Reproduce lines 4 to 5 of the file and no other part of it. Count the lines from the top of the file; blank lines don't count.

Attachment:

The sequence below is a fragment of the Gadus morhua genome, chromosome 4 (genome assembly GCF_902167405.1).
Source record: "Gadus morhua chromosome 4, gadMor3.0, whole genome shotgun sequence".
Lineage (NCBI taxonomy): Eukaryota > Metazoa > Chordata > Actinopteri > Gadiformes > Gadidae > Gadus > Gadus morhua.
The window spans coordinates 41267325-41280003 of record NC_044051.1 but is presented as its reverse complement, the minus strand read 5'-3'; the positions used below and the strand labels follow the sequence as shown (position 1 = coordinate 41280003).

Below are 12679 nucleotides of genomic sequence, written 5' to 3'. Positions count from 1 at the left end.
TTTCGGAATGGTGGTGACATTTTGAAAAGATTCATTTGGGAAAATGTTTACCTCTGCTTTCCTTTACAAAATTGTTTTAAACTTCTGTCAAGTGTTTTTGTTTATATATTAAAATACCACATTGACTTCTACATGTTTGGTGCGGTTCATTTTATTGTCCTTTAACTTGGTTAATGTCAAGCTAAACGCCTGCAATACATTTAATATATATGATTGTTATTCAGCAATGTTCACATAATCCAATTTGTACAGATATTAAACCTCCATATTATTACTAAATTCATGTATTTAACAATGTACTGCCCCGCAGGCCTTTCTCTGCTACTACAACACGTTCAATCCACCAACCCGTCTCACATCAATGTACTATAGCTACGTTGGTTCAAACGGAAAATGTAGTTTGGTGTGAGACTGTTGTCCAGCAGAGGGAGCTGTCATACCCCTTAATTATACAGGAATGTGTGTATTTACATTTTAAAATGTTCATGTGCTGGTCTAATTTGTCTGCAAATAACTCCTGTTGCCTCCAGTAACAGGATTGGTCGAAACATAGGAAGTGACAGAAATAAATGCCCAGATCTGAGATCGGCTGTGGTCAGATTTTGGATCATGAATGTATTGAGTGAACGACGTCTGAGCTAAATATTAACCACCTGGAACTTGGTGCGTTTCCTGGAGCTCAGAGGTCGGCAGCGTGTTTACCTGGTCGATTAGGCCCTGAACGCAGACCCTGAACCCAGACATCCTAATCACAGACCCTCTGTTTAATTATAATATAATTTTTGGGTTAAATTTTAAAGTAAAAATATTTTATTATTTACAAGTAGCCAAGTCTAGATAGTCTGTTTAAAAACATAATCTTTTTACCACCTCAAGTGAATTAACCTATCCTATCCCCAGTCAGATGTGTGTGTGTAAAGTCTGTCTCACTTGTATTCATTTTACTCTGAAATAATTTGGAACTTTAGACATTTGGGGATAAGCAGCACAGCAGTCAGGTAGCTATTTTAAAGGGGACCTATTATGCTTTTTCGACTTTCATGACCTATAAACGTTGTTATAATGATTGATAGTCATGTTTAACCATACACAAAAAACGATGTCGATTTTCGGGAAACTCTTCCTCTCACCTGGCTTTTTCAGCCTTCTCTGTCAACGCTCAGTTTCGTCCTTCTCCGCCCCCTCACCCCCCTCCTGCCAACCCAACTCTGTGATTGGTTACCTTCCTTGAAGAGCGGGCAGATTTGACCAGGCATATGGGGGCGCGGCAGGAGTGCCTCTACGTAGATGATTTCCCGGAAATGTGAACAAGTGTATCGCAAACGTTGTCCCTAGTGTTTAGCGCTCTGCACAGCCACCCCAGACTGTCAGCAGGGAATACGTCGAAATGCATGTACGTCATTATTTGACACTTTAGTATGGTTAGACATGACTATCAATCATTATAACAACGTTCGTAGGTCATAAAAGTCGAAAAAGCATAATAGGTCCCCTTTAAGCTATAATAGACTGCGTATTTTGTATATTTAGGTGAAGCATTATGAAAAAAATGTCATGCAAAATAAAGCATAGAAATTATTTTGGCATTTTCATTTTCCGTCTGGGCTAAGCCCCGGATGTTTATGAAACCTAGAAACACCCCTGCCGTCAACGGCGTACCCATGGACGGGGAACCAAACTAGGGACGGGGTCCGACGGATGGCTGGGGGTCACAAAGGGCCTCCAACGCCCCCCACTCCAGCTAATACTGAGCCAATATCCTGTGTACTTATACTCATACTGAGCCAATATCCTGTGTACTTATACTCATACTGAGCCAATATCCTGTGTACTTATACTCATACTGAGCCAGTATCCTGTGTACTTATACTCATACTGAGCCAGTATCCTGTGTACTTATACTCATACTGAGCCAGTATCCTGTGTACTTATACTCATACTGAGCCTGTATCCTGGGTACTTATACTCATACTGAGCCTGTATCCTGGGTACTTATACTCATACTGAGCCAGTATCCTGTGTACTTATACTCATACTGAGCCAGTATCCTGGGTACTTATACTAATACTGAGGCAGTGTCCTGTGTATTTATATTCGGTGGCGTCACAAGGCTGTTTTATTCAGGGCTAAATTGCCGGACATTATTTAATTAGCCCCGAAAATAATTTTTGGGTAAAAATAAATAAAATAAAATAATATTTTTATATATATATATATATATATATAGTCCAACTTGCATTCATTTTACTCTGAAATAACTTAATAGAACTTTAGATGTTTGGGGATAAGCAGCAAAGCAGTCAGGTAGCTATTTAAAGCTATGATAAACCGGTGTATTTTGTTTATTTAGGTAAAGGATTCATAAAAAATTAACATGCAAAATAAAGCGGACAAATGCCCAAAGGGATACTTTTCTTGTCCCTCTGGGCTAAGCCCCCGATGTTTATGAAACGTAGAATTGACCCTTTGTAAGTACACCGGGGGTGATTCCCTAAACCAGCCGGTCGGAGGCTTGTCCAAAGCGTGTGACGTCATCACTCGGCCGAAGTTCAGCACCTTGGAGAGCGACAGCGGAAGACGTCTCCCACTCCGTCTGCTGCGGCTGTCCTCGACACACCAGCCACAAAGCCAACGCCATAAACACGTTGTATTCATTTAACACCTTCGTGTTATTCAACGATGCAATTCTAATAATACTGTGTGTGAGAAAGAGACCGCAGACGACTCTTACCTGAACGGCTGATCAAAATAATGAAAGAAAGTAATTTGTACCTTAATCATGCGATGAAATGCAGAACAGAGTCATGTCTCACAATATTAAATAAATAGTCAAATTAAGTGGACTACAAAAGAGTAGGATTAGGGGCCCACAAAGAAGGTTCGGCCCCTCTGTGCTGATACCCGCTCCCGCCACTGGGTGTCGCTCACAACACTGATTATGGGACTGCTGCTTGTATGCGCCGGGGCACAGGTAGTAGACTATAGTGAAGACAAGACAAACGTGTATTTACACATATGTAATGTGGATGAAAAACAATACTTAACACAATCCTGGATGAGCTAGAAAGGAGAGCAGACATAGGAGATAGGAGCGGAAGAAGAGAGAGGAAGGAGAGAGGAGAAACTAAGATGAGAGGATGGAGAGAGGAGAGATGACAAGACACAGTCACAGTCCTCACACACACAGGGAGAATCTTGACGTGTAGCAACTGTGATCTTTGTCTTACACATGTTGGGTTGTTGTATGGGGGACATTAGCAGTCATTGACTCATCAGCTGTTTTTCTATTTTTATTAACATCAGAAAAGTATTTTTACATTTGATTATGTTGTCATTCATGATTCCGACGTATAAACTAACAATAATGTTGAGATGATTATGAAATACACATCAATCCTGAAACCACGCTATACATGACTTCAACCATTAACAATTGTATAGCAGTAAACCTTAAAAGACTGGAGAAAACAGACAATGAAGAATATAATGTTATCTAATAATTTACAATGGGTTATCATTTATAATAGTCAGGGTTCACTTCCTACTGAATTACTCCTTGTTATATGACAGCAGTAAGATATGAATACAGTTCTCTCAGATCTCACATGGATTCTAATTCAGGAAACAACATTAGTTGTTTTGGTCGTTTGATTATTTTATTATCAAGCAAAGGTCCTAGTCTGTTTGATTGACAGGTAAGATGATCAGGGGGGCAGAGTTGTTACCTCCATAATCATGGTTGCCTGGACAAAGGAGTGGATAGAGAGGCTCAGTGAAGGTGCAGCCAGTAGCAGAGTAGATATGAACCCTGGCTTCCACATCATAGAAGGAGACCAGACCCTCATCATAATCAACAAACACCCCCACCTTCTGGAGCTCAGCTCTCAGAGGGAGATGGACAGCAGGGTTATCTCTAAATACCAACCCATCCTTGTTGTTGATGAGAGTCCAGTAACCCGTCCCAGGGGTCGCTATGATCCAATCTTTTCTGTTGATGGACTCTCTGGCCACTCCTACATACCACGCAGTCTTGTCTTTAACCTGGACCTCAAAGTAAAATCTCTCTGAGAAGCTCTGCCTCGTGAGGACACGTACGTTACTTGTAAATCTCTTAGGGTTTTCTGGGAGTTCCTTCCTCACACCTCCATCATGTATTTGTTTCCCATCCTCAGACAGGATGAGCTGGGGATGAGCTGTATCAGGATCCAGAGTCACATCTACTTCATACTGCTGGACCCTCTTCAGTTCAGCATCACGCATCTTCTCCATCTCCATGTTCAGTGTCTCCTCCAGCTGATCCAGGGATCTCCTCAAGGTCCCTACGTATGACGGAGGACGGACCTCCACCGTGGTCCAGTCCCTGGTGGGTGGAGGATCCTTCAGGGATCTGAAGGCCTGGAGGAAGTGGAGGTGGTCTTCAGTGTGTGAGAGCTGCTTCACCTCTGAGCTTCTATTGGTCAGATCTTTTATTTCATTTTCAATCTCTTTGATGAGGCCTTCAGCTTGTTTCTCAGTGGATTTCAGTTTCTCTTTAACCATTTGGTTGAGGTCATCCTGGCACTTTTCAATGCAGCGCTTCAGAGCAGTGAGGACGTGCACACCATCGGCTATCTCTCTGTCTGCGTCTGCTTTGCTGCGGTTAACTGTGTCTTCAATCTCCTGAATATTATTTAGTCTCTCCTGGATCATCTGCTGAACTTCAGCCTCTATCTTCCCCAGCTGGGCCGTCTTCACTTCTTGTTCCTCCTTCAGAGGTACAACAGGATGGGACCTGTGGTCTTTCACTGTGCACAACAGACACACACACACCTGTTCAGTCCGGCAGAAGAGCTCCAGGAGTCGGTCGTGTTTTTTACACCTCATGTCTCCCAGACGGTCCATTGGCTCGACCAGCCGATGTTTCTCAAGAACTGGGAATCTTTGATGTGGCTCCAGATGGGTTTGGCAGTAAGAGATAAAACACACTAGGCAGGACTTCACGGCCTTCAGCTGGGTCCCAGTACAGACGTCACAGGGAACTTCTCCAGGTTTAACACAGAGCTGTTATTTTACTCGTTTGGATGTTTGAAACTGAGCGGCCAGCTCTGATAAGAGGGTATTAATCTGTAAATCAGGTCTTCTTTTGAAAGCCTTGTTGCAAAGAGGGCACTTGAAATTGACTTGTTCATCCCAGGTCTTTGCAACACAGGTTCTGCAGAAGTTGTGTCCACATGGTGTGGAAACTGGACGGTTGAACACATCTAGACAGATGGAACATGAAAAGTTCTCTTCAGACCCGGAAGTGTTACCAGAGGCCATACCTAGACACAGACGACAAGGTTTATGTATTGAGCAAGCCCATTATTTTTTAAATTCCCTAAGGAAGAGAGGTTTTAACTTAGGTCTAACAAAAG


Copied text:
The window spans coordinates 41267325-41280003 of record NC_044051.1 but is presented as its reverse complement, the minus strand read 5'-3'; the positions used below and the strand labels follow the sequence as shown (position 1 = coordinate 41280003).

Below are 12679 nucleotides of genomic sequence, written 5' to 3'. Positions count from 1 at the left end.